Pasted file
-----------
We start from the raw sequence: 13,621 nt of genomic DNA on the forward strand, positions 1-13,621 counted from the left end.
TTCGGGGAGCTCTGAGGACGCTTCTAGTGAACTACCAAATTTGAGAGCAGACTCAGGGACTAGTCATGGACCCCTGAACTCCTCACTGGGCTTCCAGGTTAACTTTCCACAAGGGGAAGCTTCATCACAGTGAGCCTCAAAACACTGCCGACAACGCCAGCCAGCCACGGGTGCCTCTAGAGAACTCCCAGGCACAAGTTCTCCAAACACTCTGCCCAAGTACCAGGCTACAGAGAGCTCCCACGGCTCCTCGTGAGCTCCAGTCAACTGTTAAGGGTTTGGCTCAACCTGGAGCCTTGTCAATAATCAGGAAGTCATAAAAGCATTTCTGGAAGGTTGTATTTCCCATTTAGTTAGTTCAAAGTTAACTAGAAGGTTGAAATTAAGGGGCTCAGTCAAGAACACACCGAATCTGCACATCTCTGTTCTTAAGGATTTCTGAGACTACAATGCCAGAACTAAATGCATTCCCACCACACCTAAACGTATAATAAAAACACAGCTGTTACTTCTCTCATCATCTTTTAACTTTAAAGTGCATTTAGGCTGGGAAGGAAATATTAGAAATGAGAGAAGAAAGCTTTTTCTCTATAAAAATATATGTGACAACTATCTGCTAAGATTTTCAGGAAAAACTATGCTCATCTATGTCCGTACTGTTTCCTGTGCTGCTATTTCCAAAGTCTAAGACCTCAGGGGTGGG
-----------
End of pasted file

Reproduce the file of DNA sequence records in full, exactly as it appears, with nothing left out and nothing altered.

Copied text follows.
We start from the raw sequence: 13,621 nt of genomic DNA on the forward strand, positions 1-13,621 counted from the left end.
TTCGGGGAGCTCTGAGGACGCTTCTAGTGAACTACCAAATTTGAGAGCAGACTCAGGGACTAGTCATGGACCCCTGAACTCCTCACTGGGCTTCCAGGTTAACTTTCCACAAGGGGAAGCTTCATCACAGTGAGCCTCAAAACACTGCCGACAACGCCAGCCAGCCACGGGTGCCTCTAGAGAACTCCCAGGCACAAGTTCTCCAAACACTCTGCCCAAGTACCAGGCTACAGAGAGCTCCCACGGCTCCTCGTGAGCTCCAGTCAACTGTTAAGGGTTTGGCTCAACCTGGAGCCTTGTCAATAATCAGGAAGTCATAAAAGCATTTCTGGAAGGTTGTATTTCCCATTTAGTTAGTTCAAAGTTAACTAGAAGGTTGAAATTAAGGGGCTCAGTCAAGAACACACCGAATCTGCACATCTCTGTTCTTAAGGATTTCTGAGACTACAATGCCAGAACTAAATGCATTCCCACCACACCTAAACGTATAATAAAAACACAGCTGTTACTTCTCTCATCATCTTTTAACTTTAAAGTGCATTTAGGCTGGGAAGGAAATATTAGAAATGAGAGAAGAAAGCTTTTTCTCTATAAAAATATATGTGACAACTATCTGCTAAGATTTTCAGGAAAAACTATGCTCATCTATGTCCGTACTGTTTCCTGTGCTGCTATTTCCAAAGTCTAAGACCTCAGGGGTGGG